Whether for structural or finished flooring applications, timber offers durability, versatility and adaptability. The warmth, strength and natural beauty of timber flooring has proved enduringly popular in a wide variety of interior settings.
Timber flooring is a timeless product, offering a warmth and natural beauty largely unmatched by other flooring options. This article provides an overview of the installation of solid timber strip flooring over bearers and joists, timber based sheet flooring products and concrete slabs. Timber flooring is typically supplied as either solid timber or laminated wood products, made from layers of bonded timber. It fits together with a tongue and groove joint and once in place, is sanded and finished. There is a wide variety of species to select flooring from and the right species for a given application will be dependent on numerous factors. Information relating to species selection, environmental assessment, finish selection and recommended maintenance routines are all provided in this section.
Before planning your installation, you might like to read the manual Insulation Solutions to Enhance the Thermal Resistance of Suspended Timber Floor Systems in Australia
This section provides an overview to the recommended practices for laying timber strip floors over timber and engineered timber joists, structural sub-floors such as plywood, particleboard and over concrete.
When laying a timber strip floor over joists, either directly on the joists or on sheet flooring fixed to joists, adequate sub-floor ventilation is essential for the performance of the floor
Tongue and groove floors should be provided with sub-floor ventilation that exceeds minimum BCA requirements. The levels outlined by the BCA are primarily focused on moisture uptake of the sub floor framing timbers, which can generally tolerate more moisture fluctuations than timber floors. The recommended minimum ventilation for tongue and groove timber flooring is 7500mm2 per metre length of wall, with vents evenly spaced to ensure that cross ventilation is provided to all sub-floor areas, as demonstrated by the following illustration.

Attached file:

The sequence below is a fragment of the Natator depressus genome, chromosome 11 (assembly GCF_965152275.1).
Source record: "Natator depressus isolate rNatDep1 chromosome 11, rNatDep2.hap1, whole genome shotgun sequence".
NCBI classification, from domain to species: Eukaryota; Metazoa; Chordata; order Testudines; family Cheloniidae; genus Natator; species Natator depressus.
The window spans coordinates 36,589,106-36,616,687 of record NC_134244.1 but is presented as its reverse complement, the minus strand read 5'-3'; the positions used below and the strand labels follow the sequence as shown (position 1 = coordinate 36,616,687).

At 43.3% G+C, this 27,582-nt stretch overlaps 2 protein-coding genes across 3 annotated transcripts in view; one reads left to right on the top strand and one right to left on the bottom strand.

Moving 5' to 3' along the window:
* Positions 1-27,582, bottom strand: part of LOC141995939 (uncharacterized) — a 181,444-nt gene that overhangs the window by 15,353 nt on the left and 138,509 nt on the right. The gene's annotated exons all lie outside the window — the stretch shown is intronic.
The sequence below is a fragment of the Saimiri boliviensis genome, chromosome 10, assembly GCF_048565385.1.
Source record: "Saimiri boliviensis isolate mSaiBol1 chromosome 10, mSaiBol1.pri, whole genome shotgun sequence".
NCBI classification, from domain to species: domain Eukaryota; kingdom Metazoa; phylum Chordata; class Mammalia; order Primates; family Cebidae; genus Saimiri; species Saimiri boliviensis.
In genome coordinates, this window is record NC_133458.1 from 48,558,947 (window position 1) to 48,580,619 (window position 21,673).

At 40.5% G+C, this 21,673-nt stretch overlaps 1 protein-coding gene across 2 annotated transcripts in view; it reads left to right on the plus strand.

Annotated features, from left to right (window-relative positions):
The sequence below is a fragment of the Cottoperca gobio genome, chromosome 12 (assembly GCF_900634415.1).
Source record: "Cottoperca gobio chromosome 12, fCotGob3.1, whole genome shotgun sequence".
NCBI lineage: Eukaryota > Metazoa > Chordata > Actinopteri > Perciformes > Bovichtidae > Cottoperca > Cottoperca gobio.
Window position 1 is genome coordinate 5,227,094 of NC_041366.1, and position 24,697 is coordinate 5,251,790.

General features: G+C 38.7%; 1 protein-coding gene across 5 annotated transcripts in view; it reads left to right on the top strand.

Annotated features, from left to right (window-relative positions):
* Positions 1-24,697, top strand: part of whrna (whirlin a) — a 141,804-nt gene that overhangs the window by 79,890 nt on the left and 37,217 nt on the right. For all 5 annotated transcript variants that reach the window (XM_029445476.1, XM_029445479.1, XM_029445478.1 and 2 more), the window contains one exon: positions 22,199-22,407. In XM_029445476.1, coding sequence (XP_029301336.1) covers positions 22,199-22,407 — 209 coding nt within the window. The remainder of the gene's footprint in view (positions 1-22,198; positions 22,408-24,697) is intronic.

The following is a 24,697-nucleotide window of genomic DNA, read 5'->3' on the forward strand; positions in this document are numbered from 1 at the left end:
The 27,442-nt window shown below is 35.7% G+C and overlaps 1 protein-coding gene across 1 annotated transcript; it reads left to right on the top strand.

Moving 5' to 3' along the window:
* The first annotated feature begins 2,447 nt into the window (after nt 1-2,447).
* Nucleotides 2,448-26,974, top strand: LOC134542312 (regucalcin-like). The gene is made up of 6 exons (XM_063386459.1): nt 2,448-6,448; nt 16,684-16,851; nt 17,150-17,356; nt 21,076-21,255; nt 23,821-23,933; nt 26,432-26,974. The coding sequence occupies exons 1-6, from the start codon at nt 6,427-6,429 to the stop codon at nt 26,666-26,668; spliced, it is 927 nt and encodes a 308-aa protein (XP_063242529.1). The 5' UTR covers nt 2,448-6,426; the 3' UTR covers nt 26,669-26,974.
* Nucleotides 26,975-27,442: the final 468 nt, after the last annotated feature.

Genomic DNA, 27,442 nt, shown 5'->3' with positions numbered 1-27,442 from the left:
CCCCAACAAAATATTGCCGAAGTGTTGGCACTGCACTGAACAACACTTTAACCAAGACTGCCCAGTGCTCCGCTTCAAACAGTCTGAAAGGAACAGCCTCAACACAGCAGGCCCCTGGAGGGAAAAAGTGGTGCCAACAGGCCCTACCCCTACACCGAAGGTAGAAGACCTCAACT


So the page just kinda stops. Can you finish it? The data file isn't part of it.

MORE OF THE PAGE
The sub floor space must be kept free from all building debris and vegetation. The efficiency of the sub floor system will be reduced if anything prevents the free flow of air to and from the vents. If adequate natural ventilation cannot be provided a mechanical ventilation system should be installed. The drainage system of the site should ensure that water runs away from the sub floor space not towards or within it.
Applicable fixing requirements may differ between states and locations within each state due to the differing climatic conditions. In addition, specific methods may apply to certain proprietary products and these instructions should be strictly followed.
Top (face) nailing is a more robust fixing method than secret fixing and it can accommodate greater movement and expansion pressure without buckling. Secret fixing can be strengthened by increasing the amount of adhesive used. Where significant floor expansion is expected after installation the method of fixing chosen and associated spacing of fixings or amount of adhesive used requires specific consideration.
Fitted floors require a minimum 10mm expansion gap between floor boards and any internal or external wall structures, with the exception of doorways where the gap may be reduced to 1mm to allow a neat fit, without rubbing. For floor widths over 6m or where extra expansion is required, cramping pressure needs to be considered along with providing an intermediate expansion joint, or additional expansion gaps.